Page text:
‘The danger in telling a single Partition story is that it completely erases the individual’
On the eve of Partition, August 13, 2022, The ULAB Literary Salon organised by the Department of English and Humanities engaged in a lively, immensely informative discussion on the history and legacy of the Partition of India in 1947.
Moderated by writer and journalist Sudeep Chakravarti, Visiting Faculty at ULAB, and by Sarah Anjum Bari, Adjunct Lecturer at ULAB and Editor of Daily Star Books, the discussion included among its speakers Niaz Zaman, editor, translator, and Professor of English at Independent University, Bangladesh (IUB); Dr. Rituparna Roy, academic and initiator of Kolkata Partition Museum; Sayeed Ferdous, Professor of Anthropology at Jahangirnagar University and most recently the author of Partition as Border-Making East Bengal, East Pakistan and Bangladesh (Routledge, 2022); and Aanchal Malhotra, Partition researcher and author of In the Language of Remembering: The Inheritance of Partition (HarperCollins, 2022).
Sarah Anjum Bari: When we talk about the history of Partition, a lot of focus is given on West Bengal, India and West Pakistan and not so much on East Bengal. Could you tell us about your work in that area?
Sayeed Ferdous: There's a huge debate in academia about why there is this silence about [the] Partition of 1947 in East Bengal. An easy answer is 1971 has taken up all the talking points of history in Bangladesh. But also in the Partition literature, East Bengal has been under-represented. Many years ago, Willem van Schendel worked on this issue of Partition and border making in the region, and talked about how Partition was focused to the West, the Punjab border, but the focus was on Calcutta—the refugees arrived in Calcutta. However, the Partition had an effect on Assam and Tripura as well, among others.
So, my emphasis was on the crucial fact that the non-Muslims from East Bengal had to leave before and after the Partition, in the decades that followed. Bengali Muslims, the predominant social category in East Bengal, had a historical responsibility behind this exodus. There were also non-Muslims in East Bengal who had to stay back—many didn't want to leave their ancestral place. Many found that they don't have the material support to migrate with their family. Partition literature hardly talks about them.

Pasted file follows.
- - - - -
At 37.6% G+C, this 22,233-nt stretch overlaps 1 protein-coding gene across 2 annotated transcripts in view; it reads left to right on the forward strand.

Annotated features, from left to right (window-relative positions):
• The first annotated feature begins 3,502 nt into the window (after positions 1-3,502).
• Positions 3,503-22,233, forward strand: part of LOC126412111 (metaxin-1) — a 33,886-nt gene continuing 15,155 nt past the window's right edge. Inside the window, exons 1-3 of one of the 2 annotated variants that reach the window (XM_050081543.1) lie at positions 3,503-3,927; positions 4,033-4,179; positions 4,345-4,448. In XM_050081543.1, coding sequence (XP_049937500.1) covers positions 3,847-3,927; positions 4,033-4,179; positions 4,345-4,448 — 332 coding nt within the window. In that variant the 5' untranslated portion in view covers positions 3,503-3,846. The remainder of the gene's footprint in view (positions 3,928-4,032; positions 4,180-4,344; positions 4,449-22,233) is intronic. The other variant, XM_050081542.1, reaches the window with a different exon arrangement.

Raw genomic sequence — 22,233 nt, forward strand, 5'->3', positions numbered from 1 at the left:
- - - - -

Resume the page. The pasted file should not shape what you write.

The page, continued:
East Bengal was also a place where people secretly came to and settled from different parts of India. If we consider the aftermath, the non-Bengali Partition migrants who arrived immediately after the Partition, their trajectories show they had to give up everything. This was in '47, but by 1971, this section of non-Bengali Muslims became the villains of history in this land. Until very recently, we did not hear much about them.
Sudeep Chakravarti: Professor Niaz Zaman, you yourself have done extensive studies on this—you have curated anthologies on this issue and studied the novels that have been written in the three countries. Would you share some of your thoughts with us?
Niaz Zaman: The reason that the partition of 1947 was elided in East Pakistan is very complicated. One of the reasons that I mention in my book, A Divided Legacy: The Partition in Selected Novels of India, Pakistan and Bangladesh is that, in what was then East Pakistan, '47 was overtaken almost immediately by the language question, and the question of identity. We are Pakistanis, but we are also Bengalis. Now, how different are we from Hindu Bengalis? How similar or different are we from the Pakistanis? This language question started even before Partition took place. And it culminated, we can say, in 1952. With the language movement all questions of partition of '47 were forgotten.
In '47, '48, '49, it took a long time for news to percolate to the villagers. So we are talking really about the urban elite here, who are concerned and who are writing about things.
You think about Khushwant Singh's Train to Pakistan (1956), Bapsi Sidhwa's Cracking India (1988) or Ice Candy Man (1988). You think about Manto: the vignettes that he writes about in short short paragraphs, conveying the horror of Partition. Whereas, in East Pakistan, it was sort of forgotten, because of the language question, the identity question and the relationship of the East Bengali to the West Pakistani.
I think Bengalis or Bangladeshis were embarrassed about the role that they played in the Partition. The Muslim League was not formed in Lahore, or Karachi, or in that little lonely place Rawalpindi. It was formed in Dhaka. We have forgotten the Muslim League.. We say they never existed. But the sad thing is, we cannot forget history.
Sudeep Chakravarti: Aanchal, you seem to have travelled almost a light year, from 1947 into remembering Partition in a very tactile way, through objects, through memories, and made a very fascinating anthropological study. Could you share some of that with us?
Aanchal Malhotra: Thanks, Sudeep. The first thing I want to say is that it's very difficult to homogenise the experiences of Partition, whether they come from Punjab or Bengal, and we must not ever fall in that danger of thinking there is one kind of story.